23:0204(27)NG - AFSCME Local 2477 and Library of Congress -- 1986 FLRAdec NG
[ v23 p204 ]
The decision of the Authority follows:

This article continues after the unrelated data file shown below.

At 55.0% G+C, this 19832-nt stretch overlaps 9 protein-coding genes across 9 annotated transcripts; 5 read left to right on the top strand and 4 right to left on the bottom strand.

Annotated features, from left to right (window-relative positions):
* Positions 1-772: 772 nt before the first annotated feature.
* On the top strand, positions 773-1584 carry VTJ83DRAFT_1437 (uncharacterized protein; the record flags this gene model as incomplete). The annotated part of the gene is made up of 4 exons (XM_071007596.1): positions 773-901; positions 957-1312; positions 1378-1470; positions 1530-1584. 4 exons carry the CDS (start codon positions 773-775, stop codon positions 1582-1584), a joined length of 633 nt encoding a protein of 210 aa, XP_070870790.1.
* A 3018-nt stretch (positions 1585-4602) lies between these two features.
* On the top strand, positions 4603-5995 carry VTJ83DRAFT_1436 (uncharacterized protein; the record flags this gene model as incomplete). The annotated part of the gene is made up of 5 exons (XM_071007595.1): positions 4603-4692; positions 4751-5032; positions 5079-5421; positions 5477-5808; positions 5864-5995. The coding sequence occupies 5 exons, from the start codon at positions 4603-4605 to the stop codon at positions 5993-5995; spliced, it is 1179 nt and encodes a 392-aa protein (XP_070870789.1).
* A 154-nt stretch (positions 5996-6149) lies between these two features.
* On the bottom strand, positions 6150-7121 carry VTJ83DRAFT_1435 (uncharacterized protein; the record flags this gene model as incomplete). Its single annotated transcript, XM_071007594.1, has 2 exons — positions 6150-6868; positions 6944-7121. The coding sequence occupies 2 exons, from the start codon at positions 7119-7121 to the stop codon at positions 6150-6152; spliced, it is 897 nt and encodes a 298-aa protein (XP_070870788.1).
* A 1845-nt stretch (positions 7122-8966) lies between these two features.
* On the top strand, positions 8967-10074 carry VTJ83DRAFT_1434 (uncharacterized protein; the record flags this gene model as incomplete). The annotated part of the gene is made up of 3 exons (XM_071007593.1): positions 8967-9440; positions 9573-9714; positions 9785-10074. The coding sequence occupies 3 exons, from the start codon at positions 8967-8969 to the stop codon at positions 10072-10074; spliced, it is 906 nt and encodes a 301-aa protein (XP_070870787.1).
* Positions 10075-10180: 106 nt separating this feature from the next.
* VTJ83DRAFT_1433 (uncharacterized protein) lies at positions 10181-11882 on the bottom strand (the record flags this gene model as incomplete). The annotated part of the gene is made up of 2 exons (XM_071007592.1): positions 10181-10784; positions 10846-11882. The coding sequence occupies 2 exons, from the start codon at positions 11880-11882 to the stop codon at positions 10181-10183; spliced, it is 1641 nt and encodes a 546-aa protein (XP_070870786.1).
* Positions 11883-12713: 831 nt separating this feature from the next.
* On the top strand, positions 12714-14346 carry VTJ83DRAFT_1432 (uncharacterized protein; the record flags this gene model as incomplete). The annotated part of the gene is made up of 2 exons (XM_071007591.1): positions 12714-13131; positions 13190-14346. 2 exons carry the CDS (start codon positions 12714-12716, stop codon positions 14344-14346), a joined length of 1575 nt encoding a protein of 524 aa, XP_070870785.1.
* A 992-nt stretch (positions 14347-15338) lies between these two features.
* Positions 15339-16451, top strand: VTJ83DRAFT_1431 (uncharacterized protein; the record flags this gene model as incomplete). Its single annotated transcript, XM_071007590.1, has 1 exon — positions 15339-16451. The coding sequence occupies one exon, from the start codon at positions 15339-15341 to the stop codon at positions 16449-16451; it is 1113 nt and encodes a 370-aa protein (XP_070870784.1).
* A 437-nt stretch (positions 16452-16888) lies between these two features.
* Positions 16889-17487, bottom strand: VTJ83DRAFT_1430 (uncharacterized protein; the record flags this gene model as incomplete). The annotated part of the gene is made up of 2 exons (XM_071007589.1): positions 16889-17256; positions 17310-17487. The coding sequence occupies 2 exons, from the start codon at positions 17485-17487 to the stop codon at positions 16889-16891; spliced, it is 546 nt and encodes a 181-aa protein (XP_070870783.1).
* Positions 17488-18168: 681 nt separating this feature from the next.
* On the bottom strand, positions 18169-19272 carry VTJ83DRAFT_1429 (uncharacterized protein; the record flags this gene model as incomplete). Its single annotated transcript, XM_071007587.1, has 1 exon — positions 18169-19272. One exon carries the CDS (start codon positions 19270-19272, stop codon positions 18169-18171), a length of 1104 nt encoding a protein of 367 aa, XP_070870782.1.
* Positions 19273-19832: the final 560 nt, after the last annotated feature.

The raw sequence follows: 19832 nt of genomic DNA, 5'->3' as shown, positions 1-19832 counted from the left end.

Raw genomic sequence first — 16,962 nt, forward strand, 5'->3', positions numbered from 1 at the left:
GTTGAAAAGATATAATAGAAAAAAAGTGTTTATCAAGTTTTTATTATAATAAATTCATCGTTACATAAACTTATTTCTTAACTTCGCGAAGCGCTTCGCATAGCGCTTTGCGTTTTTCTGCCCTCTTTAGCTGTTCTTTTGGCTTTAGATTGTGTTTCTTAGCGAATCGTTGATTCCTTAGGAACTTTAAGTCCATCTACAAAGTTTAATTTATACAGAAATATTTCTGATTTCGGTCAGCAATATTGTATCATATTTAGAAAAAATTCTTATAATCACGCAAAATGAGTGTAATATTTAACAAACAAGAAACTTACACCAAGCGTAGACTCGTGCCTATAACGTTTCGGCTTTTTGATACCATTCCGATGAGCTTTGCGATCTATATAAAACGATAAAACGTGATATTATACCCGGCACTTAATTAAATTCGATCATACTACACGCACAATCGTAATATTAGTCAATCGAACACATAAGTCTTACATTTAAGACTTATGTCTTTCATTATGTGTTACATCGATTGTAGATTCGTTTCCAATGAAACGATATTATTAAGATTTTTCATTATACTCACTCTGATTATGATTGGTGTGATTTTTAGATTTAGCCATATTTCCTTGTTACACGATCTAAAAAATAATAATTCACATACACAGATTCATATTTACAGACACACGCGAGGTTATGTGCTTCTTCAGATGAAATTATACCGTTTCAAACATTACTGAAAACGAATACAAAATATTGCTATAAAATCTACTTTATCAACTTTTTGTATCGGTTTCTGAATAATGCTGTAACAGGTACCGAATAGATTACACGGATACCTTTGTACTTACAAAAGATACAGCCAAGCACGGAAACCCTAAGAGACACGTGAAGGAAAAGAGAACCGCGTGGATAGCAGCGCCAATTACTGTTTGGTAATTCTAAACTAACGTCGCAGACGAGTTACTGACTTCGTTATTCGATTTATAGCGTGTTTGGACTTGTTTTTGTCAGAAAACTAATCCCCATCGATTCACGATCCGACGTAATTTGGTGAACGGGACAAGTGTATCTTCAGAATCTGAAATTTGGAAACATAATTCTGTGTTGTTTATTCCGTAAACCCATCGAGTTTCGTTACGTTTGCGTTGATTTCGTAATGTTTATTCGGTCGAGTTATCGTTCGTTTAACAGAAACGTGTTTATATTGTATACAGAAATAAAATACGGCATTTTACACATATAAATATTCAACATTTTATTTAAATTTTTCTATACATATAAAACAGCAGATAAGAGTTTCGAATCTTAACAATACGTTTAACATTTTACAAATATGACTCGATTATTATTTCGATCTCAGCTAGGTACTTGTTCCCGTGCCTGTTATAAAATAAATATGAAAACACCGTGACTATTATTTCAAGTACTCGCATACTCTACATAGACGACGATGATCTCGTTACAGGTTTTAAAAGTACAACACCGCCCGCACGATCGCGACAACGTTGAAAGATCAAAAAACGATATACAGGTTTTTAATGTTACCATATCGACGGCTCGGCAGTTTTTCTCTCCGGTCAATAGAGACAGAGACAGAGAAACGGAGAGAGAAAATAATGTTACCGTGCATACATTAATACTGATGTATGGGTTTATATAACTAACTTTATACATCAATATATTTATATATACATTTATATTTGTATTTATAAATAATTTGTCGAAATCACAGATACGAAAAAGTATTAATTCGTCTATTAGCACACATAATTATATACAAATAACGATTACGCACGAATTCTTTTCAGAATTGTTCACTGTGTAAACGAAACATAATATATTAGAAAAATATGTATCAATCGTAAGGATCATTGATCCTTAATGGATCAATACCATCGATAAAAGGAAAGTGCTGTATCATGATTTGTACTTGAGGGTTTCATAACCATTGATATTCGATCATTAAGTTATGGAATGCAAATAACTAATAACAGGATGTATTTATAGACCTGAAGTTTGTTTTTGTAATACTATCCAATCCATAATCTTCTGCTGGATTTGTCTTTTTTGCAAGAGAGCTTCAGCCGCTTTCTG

23 FLRA No. 27 AMERICAN FEDERATION OF STATE, COUNTY AND MUNICIPAL EMPLOYEES, LOCAL 2477, AFL-CIO Union and LIBRARY OF CONGRESS Agency Case No. 0-NG-1195 DECISION AND ORDER ON NEGOTIABILITY ISSUES I. Statement of the Case This case is before the Authority because of a negotiability appeal filed under section 7105(a)(2)(E ) of the Federal Service Labor-Management Relations Statute (the Statute) and concerns the negotiability of three proposals. The Union made the proposals in response to an Agency decision to require warehouse personnel to wear uniforms. We hold that Union Proposals 1 and 2 are within the duty to bargain /1/ and that Union Proposal 3 is nonnegotiable. Union Proposal 1 Each employee will receive 5 complete sets of clothing including long and short sleeve shirts. Union Proposal 2 Each employee will receive a jacket. Union Proposal 3 Staff will be allowed 10 minutes after the start and before the end of each workday to change clothes. II. Positions of the Parties The Agency asserts that it imposed the uniform requirement to promote quick identification of warehouse personnel for security purposes. It contends that it has no obligation to bargain over Union Proposals 1 and 2 because of a "zipper clause" in the parties' contract. It contends that it has no obligation to bargain over Union Proposal 3 because it interferes with the Agency's right under section 7106(a)(2)(B) to assign work. The Union argues that the contract language relied upon by the Agency does not foreclose bargaining on Union Proposals 1 and 2. It also argues that Union Proposals 1, 2 and 3 are appropriate arrangements for employees adversely affected by the Agency's requirement that they wear uniforms. III. Analysis A. Effect of Question Concerning Interpretation of Contract Language on the Negotiability of Proposals 1 and 2 The Agency raises a question as to its duty to bargain over Proposals 1 and 2 in light of contract language which it maintains amounts to a zipper clause which forecloses further bargaining on the subject of requiring employees to wear uniforms. This is the only ground raised by the Agency in support of its allegation that these two proposals are nonnegotiable. In a negotiability appeal the Authority decides only the negotiability issues presented under section 7105(a)(2)(D) or (E) of the Statute -- that is: Does a proposal concern conditions of employment of bargaining unit employees; does it conflict with law or Government-wide rule or regulation; or does it conflict with an agency regulation for which a compelling need exists? The parties may resolve questions of duty to bargain which are based on factual issues in other appropriate proceedings, such as grievance and arbitration procedures. See, for example, American Federation of Government Employees, AFL-CIO, Local 2736 and Department of the Air Force, Headquarters 379th Combat Support Group (SAC), Wurtsmith Air Force Base, Michigan, 14 FLRA 302 at 306, n.6 (1984). Negotiability of Union Proposals 1 and 2 under Section 7105(a)(2)(E) of the Statute The Union's contention that Union Proposals 1 and 2 are appropriate arrangements for employees adversely affected by the Agency's decision to require them to wear uniforms is persuasive. The Agency makes no contention and it does not otherwise appear that these proposals would interfere with the purpose for which the uniform requirement was adopted -- identification of warehouse personnel. The Union's assertion that the proposals are for the purpose of assuring that the Agency provide employees with an adequate type and quantity of uniform is convincing and uncontroverted. These proposals are, therefore, to the same effect as Proposals B and C in American Federation of Government Employees, Local 217 and Veterans Administration Medical Center, Augusta, Georgia, 21 FLRA No. 13 (1986), which we found negotiable under section 7106(b)(3) of the Statute. We see no basis for a different conclusion here. Because Proposals 1 and 2 do not interfere at all with the purpose for which the Agency had adopted the uniform requirement, it is not necessary to apply any test for determining whether there is "excessive interference" with any management right /2/ under section 7106(b)(3). National Association of Government Employees, Local R14-87 and Kansas Army National Guard, 21 FLRA No. 4 (1986). C. Negotiability of Union Proposal 3 Union Proposal 3 directly interferes with the Agency's right under section 7106(a)(2)(B) to assign work. It is materially identical to Union Proposal 1 in American Federation of Government Employees, Local 2094, AFL-CIO and Veterans Administration Medical Center, New York, New York, 19 FLRA No. 120 (1985). Based on the reasoning set forth in that case, we arrive at the above conclusion in this case. The issue, then, is whether the proposal here which is intended as an appropriate arrangement interferes to an excessive degree with the exercise of the right to assign work. /3/ The Union states that the purpose of Union Proposal 3 is to facilitate employees' ability to wear their own clothes, as opposed to the uniform, to and from work. It asserts that this would reduce the adverse effects on employees of the uniform requirement but offers no explanation of the assertion. We accept for purposes of this decision, without deciding, that this uniform requirement has an adverse effect on employees. We believe that the pivotal questions we must address in deciding whether there is an excessive interference with management's right are: 1) Whether and how the proposal would address or compensate for the adverse effects; and 2) whether the negative impact of the proposal on management's rights is disproportionate to the benefits to be derived. In addressing the first question, it is significant to note that the Agency does not prohibit employees from wearing their uniforms to and from work. It appears that the decision whether to change clothing at work is purely a matter of individual employee preference. Given this, we conclude that the thrust of the proposal is to eliminate the need for those employees who prefer changing at work to use their own, nonwork time. In addressing the second question, we note that the proposal would result in a loss to the Agency of twenty minutes each work day during which it could not assign work of its choosing to those employees. This would have a significant negative impact on its right to assign work. We believe that this negative impact outweighs the benefit to employees in not having to use their own time to exercise their option to change clothes at work. We conclude that the proposal is not an appropriate arrangement within the meaning of section 7106(b)(3) because it would excessively interfere with the Agency's right under section 7106(a)(2)(B) to assign work. IV. Order Accordingly, pursuant to section 2424.10 of the Authority's Rules and Regulations, IT IS ORDERED that the Agency shall upon request (or as otherwise agreed to by the parties) bargain concerning Union Proposals 1 and 2. IT IS FURTHER ORDERED that the Union's petition for review as to Union Proposal 3 be, and it hereby is, dismissed. Issued, Washington, D.C., Ajgust 15, 1986. /s/ Jerry L. Calhoun Jerry L. Calhoun, Chairman /s/ Henry B. Frazier III Henry B. Frazier III, Member FEDERAL LABOR RELATIONS AUTHORITY --------------- FOOTNOTES$ --------------- (1) In finding these proposals negotiable, we make no judgments as to their merits. (2) We have found that under some circumstances a requirement that employees wear uniforms was an exercise of the right to determine internal security under section 7106(a)(1), and that a proposal that employees have an option not to wear the uniform was nonnegotiable. Veterans Administration Medical Center, Augusta, Georgia, 21 FLRA No. 13. We have found under other circumstances that a requirement that employees wear a uniform was an exercise of the right to determine methods and means of performing work under section 7106(b)(1). Division of Military and Naval Affairs, State of New York, Albany, New York and New York Council, Association of Civilian Technicians, 15 FLRA 288 (1984), affirmed sub nom. New York Council, Association of Civilian Technicians v. FLRA, 757 F.2d 502 (2d Cir. 1985), cert. denied, 1065 S.Ct. 137 (1985). (3) See Kansas Army National Guard, 21 FLRA No. 4 for a discussion of this standard.